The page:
CRE N Illinois

Retail industry steadily on the rise

Chuck Taylor, director of operations for Lemont, Ill.-based Englewood Construction Management, is excited about the retail market in and around Chicago.

 

Chuck Taylor, director of operations for Lemont, Ill.-based Englewood Construction Management, is excited about the retail market in and around Chicago. In a phone interview with Illinois Real Estate Journal, Taylor said that business is on the rise at Englewood Construction and across the Chicago area.

Fresh off the International Council of Shopping Centers’ big convention in Las Vegas, Taylor says the biggest thing that he learned while networking with his peers is that retail is back.

“The developers are telling us that there’s a lot of money out there for new developments. As long as the deal makes sense, there’s money for these developers to develop or value-add to their existing centers. There’s also a lot of interest from the commercial tenants to expand due to location, as well as re-configuring. So there’s a lot of great activity.”

That activity includes restaurant projects, franchise activity, and national chains and retailers re-branding, refreshing and looking to add new locations. Taylor says that the developers are either adding spaces to their centers or reconfiguring existing spaces.

“If a major anchor tenant decides to close, like a JC Penney or Sears for example, that space has to be configured to accept new tenants,” Taylor said. “In a lot of cases, the spaces have to be cut up for smaller tenants that are active. There’s a lot of that activity going on, and our developers are asking us to help them reconfigure existing spaces.” The good news is that there are tenants to fill those spots. That’s a change from the recent past, when, Taylor said, owners were stuck with vacant space.

“We saw a wave when Circuit City closed up all of its stores. Those landlords were really struggling to fill that void, and we saw retailers like h.h. gregg fill the gap. Although it was tougher for them to find new tenants to take that existing space, now we’re being told it’s not so bad to find tenants that are looking to get into good centers.”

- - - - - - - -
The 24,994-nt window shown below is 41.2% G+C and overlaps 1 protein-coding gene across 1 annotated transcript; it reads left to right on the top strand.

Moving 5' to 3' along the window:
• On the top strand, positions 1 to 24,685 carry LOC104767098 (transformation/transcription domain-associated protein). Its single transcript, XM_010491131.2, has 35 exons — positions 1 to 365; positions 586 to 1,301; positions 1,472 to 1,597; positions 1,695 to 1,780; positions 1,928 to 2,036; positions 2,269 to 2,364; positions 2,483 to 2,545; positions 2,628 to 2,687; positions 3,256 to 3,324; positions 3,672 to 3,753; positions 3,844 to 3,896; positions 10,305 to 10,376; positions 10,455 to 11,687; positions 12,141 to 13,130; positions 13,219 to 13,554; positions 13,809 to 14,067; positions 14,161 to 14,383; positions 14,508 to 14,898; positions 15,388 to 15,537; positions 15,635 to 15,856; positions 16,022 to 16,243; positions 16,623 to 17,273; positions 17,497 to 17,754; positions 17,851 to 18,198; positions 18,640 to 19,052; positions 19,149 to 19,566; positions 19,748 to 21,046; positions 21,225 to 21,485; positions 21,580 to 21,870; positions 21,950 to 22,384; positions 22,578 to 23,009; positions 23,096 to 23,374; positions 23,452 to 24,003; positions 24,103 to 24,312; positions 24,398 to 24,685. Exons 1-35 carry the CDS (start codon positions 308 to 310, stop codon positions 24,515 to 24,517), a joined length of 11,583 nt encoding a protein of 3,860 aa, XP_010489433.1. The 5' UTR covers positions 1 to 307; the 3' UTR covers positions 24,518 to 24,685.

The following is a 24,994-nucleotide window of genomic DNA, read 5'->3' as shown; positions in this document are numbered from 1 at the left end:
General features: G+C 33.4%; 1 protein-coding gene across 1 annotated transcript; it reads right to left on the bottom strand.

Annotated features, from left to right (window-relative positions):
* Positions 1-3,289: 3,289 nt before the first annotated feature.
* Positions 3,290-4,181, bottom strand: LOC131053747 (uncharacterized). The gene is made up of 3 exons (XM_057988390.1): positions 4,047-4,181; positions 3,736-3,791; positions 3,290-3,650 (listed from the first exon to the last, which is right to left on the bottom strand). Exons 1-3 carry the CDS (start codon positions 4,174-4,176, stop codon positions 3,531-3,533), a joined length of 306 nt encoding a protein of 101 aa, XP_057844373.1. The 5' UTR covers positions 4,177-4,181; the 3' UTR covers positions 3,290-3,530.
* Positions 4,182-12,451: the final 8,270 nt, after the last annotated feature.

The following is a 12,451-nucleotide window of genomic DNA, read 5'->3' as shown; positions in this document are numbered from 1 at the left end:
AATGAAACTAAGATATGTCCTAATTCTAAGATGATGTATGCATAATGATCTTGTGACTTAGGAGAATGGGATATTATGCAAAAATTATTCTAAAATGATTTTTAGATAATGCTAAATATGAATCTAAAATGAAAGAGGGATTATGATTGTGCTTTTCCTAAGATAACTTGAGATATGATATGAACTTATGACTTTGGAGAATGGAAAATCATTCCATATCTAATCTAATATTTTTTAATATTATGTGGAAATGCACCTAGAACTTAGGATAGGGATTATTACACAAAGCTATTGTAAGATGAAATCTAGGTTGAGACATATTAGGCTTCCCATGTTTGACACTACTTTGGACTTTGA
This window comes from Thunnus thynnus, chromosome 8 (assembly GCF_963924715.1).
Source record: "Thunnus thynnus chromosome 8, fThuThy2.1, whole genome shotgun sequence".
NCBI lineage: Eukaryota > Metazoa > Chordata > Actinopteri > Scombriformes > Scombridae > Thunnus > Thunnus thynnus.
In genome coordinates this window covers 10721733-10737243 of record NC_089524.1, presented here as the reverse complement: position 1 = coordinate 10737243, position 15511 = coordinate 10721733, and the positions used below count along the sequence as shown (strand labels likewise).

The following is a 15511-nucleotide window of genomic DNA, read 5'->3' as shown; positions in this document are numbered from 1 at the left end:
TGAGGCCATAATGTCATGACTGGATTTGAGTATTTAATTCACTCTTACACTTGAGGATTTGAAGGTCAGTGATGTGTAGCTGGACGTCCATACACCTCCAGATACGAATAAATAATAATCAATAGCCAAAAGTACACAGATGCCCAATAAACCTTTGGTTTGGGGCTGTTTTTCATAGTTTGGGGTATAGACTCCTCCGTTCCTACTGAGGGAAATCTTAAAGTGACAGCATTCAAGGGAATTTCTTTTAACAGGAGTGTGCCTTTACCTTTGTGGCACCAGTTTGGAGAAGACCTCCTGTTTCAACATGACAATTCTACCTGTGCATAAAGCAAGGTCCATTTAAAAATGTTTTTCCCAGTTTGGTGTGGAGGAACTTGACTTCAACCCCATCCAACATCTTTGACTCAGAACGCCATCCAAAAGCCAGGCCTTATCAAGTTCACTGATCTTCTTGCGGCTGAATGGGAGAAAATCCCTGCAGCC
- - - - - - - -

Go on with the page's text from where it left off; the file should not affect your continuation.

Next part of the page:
A trend Taylor has recently seen in Chicago is that there have not been any major shopping center developments outside of the exception of last year’s opening of the Rosemont outlet mall, Fashion Outlets of Chicago.

“That was a pretty significant addition to the area. Now there’s an outlet center looking to build in Country Club Hills,” he said. “They’ve got a big monument sign up and they’re actively marketing that center, although I’m not exactly sure where they are with tenants. There’s a lot of activity taking place in the Clybourn/Halsted corridor, reconfiguring space there. The premium outlet mall in Aurora is planning to make an addition to that shopping center. So while it’s an outlet, it’s still a good sign to see there’s so much activity going on that they have to add a significant amount of space.”

Currently, there are several national chains and retailers re-branding, refreshing and looking to add new locations. Taylor said that some in Chicago are looking to do the same.

“If a Kmart closes, for example, they’ll go to other big-box brands that are looking for smaller footprints,” Taylor said. “I know Pet Smart is one of those tenants that are looking for smaller footprint stores than they’ve done in the past. Also, from what we hear, Best Buy is looking to downsize some of its stores. Yet while they’re looking to downsize, they’re active, so that’s great activity. They’re also creating other opportunities for the tenants to take on those spaces.”

Taylor added that retail rents are rising because landlords are back in a position of power.

“In 2009-2010, it was more of a tenants’ market, and we certainly hear that it’s shifting back to the landlords taking control so that they are able to ask for larger rents,” Taylor said. “Now in all real estate, location is key. So certainly rents in major areas where tenants want to go are going to significantly rise. The rents on Michigan Avenue, for example, have been steadily increasing as space is taken up. The suburbs seem to be following that trend as well, just certainly not as quickly as in a downtown location.”

Taylor says the shift of power from the tenants to the landlords is taking place because the economy is improving.

“You have more tenants that are looking for space and it simply comes down to supply and demand,” he said. “Tenants were able to take advantage of the downturn and reposition themselves in shopping centers for a better location or maybe just rent negotiation. If I have three tenants looking at one space, I can charge more money for it. Whoever is most interested gets it.”

Co-tenacy plays a big role, too,Taylor said.

“If you have a center that has key tenants in it like Apple, for example, that generate a huge customer experience, other retailers and restaurants want to be near that traffic,” Taylor said. “A lot of times, landlords will make concessions to a key tenant that they know generates traffic just to get them in so that they can potentially charge more rent for other tenants that want to move in near them.”